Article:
“I am from there. I am from here.
I am not there and I am not here.
I have two names, which meet and part,
And I have two languages.
I forget which one of them I dream in.”
These wonderful lines were written by Mahmoud Darwish to explain the pangs of someone who has immigrated or has faced the pangs of exile. Literature in exile is a very rich area of literature, not just in English but many other languages. This realm of literature is known for its versatility, poignant memoirs, touching recollections and thus, striking chords of people’s hearts who read it. Indeed, such is the power of this type of literature that lines or sentences written as a gentle breeze, a zephyr can lead to a stirring of emotions of enormous magnitudes. After their exodus, Kashmiri pandits too began writing about their lost homeland and there are numerous books and stories detailing it, however giving only a one-dimensional perspective. In such a scenario comes Bill K Koul, an émigré Kashmiri presently living in Australia, with his book “22 Years: A Kashmir Story” with his recollections of Kashmir. The book is more or less a memoir, written in the third person, which details his family’s life in Kashmir before the exodus, the years before the exit and the day of exile. There is also a brief description of the years after the exile and the cultural transition and challenges that it entailed.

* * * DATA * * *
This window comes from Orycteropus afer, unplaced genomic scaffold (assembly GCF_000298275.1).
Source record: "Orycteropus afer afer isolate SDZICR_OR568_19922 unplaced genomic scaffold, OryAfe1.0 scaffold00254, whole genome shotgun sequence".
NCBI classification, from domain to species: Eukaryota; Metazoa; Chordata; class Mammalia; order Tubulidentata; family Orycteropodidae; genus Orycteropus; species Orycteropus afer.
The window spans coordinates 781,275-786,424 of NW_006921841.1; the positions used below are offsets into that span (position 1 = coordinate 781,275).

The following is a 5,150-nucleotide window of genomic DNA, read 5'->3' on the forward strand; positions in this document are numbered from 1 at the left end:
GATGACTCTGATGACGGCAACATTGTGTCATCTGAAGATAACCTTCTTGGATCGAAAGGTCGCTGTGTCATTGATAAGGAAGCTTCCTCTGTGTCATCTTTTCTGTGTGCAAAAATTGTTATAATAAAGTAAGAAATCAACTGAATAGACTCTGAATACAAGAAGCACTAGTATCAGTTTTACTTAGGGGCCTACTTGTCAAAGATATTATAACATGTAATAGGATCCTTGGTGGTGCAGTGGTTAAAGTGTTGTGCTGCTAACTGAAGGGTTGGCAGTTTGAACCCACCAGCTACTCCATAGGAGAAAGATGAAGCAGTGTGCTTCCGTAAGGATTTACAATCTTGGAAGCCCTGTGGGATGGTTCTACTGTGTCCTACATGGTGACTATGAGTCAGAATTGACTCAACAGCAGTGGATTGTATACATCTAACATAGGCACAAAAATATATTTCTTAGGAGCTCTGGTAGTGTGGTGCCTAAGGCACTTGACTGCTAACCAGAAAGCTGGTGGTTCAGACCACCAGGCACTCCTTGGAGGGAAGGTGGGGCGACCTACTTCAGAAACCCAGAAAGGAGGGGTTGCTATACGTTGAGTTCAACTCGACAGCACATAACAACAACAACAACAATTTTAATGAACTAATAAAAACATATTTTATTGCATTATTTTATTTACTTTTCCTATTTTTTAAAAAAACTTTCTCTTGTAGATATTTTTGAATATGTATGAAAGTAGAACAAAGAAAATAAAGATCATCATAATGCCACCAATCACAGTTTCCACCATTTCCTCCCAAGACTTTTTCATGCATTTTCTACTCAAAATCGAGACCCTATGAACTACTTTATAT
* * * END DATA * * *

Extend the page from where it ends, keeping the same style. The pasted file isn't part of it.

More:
Aside from the conventional accounts, the chapter “Conversations in Wilderness” is also a unique addition in a book of such type which includes recent general conversations on social media, between the author and people from Pandit and Muslim communities from Kashmir. These sometimes evoke laughter for their frivolousness (being casual accounts) but are important for understanding the mindset of these communities and the larger Kashmir issue. Various personal anecdotes and observations also decorate this book.
The book is written in a very plain and simple language, and it may find some critics among sesquipedalinists and literary enthusiasts, but given the premise of the story, it suits it well. The narrative also seems repetitive at times, but this is a minor glitch. However, the compelling storyline and the author’s take on how the Kashmir issue can be sorted and his dream of a peaceful future certainly make for a good and heartfelt read. Moreover, the author being a global citizen has provided many different perspectives in the book that themselves speak of an enlightened mind.
This book is a valuable addition to the already diverse literature in exile coming out of Kashmir and should certainly decorate the book shelves of such literary enthusiasts and anyone who wants to delve deeper into the Kashmir issue. That it comes from a global citizen whose oeuvre also includes books on Self-help and wider issues that India should tackle; with a new perspective on things and not someone just perched in their havens in Jammu or New Delhi makes it all the more interesting.